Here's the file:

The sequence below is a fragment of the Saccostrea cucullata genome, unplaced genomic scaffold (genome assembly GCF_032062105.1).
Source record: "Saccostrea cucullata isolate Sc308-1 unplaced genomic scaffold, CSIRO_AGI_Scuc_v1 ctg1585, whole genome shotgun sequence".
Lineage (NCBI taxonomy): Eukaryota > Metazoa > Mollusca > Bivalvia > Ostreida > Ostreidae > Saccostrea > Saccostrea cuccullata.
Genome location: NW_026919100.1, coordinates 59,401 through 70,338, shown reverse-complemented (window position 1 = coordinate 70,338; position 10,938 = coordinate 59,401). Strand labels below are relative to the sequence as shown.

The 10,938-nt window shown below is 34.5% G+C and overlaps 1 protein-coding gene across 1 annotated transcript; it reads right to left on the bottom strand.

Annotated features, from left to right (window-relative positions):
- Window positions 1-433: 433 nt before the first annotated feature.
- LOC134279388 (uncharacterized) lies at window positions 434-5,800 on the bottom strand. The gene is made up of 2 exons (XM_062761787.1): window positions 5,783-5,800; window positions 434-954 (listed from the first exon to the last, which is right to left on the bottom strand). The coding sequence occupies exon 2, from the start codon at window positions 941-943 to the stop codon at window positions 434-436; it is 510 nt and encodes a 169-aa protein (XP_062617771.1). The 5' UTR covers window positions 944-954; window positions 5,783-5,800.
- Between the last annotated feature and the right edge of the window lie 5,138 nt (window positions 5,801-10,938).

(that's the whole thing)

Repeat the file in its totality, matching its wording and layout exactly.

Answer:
The sequence below is a fragment of the Saccostrea cucullata genome, unplaced genomic scaffold (genome assembly GCF_032062105.1).
Source record: "Saccostrea cucullata isolate Sc308-1 unplaced genomic scaffold, CSIRO_AGI_Scuc_v1 ctg1585, whole genome shotgun sequence".
Lineage (NCBI taxonomy): Eukaryota > Metazoa > Mollusca > Bivalvia > Ostreida > Ostreidae > Saccostrea > Saccostrea cuccullata.
Genome location: NW_026919100.1, coordinates 59,401 through 70,338, shown reverse-complemented (window position 1 = coordinate 70,338; position 10,938 = coordinate 59,401). Strand labels below are relative to the sequence as shown.

The 10,938-nt window shown below is 34.5% G+C and overlaps 1 protein-coding gene across 1 annotated transcript; it reads right to left on the bottom strand.

Annotated features, from left to right (window-relative positions):
- Window positions 1-433: 433 nt before the first annotated feature.
- LOC134279388 (uncharacterized) lies at window positions 434-5,800 on the bottom strand. The gene is made up of 2 exons (XM_062761787.1): window positions 5,783-5,800; window positions 434-954 (listed from the first exon to the last, which is right to left on the bottom strand). The coding sequence occupies exon 2, from the start codon at window positions 941-943 to the stop codon at window positions 434-436; it is 510 nt and encodes a 169-aa protein (XP_062617771.1). The 5' UTR covers window positions 944-954; window positions 5,783-5,800.
- Between the last annotated feature and the right edge of the window lie 5,138 nt (window positions 5,801-10,938).